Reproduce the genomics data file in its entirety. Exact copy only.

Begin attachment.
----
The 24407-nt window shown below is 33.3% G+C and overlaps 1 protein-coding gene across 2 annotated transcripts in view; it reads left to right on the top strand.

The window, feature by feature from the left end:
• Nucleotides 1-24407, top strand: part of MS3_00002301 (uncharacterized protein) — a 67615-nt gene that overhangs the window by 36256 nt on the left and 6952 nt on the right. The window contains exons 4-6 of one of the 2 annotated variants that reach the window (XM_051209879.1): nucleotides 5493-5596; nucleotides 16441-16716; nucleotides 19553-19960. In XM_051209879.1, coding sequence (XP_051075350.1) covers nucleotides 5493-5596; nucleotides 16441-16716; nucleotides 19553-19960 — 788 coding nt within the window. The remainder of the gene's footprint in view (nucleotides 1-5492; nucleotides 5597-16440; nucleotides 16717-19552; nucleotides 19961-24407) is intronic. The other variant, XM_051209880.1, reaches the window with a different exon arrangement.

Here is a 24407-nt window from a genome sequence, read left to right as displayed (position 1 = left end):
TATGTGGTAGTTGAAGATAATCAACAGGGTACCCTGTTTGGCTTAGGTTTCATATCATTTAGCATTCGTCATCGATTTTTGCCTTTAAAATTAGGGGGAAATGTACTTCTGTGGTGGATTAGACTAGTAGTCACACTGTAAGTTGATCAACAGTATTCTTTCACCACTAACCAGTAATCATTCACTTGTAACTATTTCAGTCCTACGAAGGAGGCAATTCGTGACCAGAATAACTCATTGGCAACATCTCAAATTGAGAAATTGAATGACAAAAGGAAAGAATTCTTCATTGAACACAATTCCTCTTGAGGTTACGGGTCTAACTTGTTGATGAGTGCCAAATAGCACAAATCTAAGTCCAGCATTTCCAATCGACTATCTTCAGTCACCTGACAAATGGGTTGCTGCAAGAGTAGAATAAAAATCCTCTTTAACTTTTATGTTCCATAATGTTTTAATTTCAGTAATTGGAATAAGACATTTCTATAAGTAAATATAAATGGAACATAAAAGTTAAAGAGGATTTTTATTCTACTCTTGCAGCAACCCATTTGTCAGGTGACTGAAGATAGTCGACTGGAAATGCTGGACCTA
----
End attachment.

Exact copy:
The 24407-nt window shown below is 33.3% G+C and overlaps 1 protein-coding gene across 2 annotated transcripts in view; it reads left to right on the top strand.

The window, feature by feature from the left end:
• Nucleotides 1-24407, top strand: part of MS3_00002301 (uncharacterized protein) — a 67615-nt gene that overhangs the window by 36256 nt on the left and 6952 nt on the right. The window contains exons 4-6 of one of the 2 annotated variants that reach the window (XM_051209879.1): nucleotides 5493-5596; nucleotides 16441-16716; nucleotides 19553-19960. In XM_051209879.1, coding sequence (XP_051075350.1) covers nucleotides 5493-5596; nucleotides 16441-16716; nucleotides 19553-19960 — 788 coding nt within the window. The remainder of the gene's footprint in view (nucleotides 1-5492; nucleotides 5597-16440; nucleotides 16717-19552; nucleotides 19961-24407) is intronic. The other variant, XM_051209880.1, reaches the window with a different exon arrangement.

Here is a 24407-nt window from a genome sequence, read left to right as displayed (position 1 = left end):
TATGTGGTAGTTGAAGATAATCAACAGGGTACCCTGTTTGGCTTAGGTTTCATATCATTTAGCATTCGTCATCGATTTTTGCCTTTAAAATTAGGGGGAAATGTACTTCTGTGGTGGATTAGACTAGTAGTCACACTGTAAGTTGATCAACAGTATTCTTTCACCACTAACCAGTAATCATTCACTTGTAACTATTTCAGTCCTACGAAGGAGGCAATTCGTGACCAGAATAACTCATTGGCAACATCTCAAATTGAGAAATTGAATGACAAAAGGAAAGAATTCTTCATTGAACACAATTCCTCTTGAGGTTACGGGTCTAACTTGTTGATGAGTGCCAAATAGCACAAATCTAAGTCCAGCATTTCCAATCGACTATCTTCAGTCACCTGACAAATGGGTTGCTGCAAGAGTAGAATAAAAATCCTCTTTAACTTTTATGTTCCATAATGTTTTAATTTCAGTAATTGGAATAAGACATTTCTATAAGTAAATATAAATGGAACATAAAAGTTAAAGAGGATTTTTATTCTACTCTTGCAGCAACCCATTTGTCAGGTGACTGAAGATAGTCGACTGGAAATGCTGGACCTA